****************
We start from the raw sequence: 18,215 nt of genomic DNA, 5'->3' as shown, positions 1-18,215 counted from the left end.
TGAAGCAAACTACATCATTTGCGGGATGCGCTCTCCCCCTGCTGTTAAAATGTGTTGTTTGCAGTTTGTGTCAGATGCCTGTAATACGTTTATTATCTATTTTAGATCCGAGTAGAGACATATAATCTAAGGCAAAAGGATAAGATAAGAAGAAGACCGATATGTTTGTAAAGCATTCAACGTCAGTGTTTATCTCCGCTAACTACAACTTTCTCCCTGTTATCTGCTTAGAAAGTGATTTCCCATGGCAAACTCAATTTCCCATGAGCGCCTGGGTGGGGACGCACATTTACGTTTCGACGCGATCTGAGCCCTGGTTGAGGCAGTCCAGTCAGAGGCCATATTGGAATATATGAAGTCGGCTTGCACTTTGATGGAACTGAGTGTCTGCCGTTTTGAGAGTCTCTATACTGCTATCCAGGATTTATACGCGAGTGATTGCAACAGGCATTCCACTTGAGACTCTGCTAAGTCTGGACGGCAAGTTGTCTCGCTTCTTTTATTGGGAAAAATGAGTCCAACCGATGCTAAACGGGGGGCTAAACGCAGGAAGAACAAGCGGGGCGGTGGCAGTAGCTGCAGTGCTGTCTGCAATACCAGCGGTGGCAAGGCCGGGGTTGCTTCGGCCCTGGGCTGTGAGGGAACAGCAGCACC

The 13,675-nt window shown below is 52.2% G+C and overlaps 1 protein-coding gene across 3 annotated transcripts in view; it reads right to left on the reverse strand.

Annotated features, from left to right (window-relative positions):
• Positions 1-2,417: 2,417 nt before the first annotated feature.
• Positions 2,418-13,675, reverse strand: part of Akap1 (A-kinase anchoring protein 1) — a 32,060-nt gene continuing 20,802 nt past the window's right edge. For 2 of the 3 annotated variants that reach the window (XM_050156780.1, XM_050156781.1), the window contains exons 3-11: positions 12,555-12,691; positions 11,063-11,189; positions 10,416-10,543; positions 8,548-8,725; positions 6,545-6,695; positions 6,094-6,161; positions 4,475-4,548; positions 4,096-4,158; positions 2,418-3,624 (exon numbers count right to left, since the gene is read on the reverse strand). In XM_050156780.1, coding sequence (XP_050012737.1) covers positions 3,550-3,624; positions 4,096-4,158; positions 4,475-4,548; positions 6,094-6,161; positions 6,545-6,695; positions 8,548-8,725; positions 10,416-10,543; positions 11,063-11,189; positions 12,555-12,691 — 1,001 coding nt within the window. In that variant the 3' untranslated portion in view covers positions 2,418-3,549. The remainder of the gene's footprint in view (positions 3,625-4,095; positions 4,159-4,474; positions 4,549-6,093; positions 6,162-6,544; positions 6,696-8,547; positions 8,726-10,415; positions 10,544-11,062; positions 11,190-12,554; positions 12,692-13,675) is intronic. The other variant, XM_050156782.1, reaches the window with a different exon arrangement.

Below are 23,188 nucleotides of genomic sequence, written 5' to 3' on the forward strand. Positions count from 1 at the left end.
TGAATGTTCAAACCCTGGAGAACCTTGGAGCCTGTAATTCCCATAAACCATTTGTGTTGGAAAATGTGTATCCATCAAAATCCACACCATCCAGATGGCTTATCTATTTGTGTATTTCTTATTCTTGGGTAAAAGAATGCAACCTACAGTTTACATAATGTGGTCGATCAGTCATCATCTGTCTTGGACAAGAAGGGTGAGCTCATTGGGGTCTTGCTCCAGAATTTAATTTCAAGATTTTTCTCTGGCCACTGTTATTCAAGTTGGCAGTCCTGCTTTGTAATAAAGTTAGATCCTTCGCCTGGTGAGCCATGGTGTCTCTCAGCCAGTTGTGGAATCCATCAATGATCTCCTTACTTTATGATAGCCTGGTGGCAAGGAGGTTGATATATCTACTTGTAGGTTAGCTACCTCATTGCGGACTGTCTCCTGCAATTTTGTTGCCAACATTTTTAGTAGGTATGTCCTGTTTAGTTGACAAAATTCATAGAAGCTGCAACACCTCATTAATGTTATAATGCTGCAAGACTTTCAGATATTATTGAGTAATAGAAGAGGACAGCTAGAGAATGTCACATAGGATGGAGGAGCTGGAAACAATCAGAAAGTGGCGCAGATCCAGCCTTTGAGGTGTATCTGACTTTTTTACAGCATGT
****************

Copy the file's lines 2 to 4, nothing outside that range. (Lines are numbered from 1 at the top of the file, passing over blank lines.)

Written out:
TGAAGCAAACTACATCATTTGCGGGATGCGCTCTCCCCCTGCTGTTAAAATGTGTTGTTTGCAGTTTGTGTCAGATGCCTGTAATACGTTTATTATCTATTTTAGATCCGAGTAGAGACATATAATCTAAGGCAAAAGGATAAGATAAGAAGAAGACCGATATGTTTGTAAAGCATTCAACGTCAGTGTTTATCTCCGCTAACTACAACTTTCTCCCTGTTATCTGCTTAGAAAGTGATTTCCCATGGCAAACTCAATTTCCCATGAGCGCCTGGGTGGGGACGCACATTTACGTTTCGACGCGATCTGAGCCCTGGTTGAGGCAGTCCAGTCAGAGGCCATATTGGAATATATGAAGTCGGCTTGCACTTTGATGGAACTGAGTGTCTGCCGTTTTGAGAGTCTCTATACTGCTATCCAGGATTTATACGCGAGTGATTGCAACAGGCATTCCACTTGAGACTCTGCTAAGTCTGGACGGCAAGTTGTCTCGCTTCTTTTATTGGGAAAAATGAGTCCAACCGATGCTAAACGGGGGGCTAAACGCAGGAAGAACAAGCGGGGCGGTGGCAGTAGCTGCAGTGCTGTCTGCAATACCAGCGGTGGCAAGGCCGGGGTTGCTTCGGCCCTGGGCTGTGAGGGAACAGCAGCACC

The 13,675-nt window shown below is 52.2% G+C and overlaps 1 protein-coding gene across 3 annotated transcripts in view; it reads right to left on the reverse strand.

Annotated features, from left to right (window-relative positions):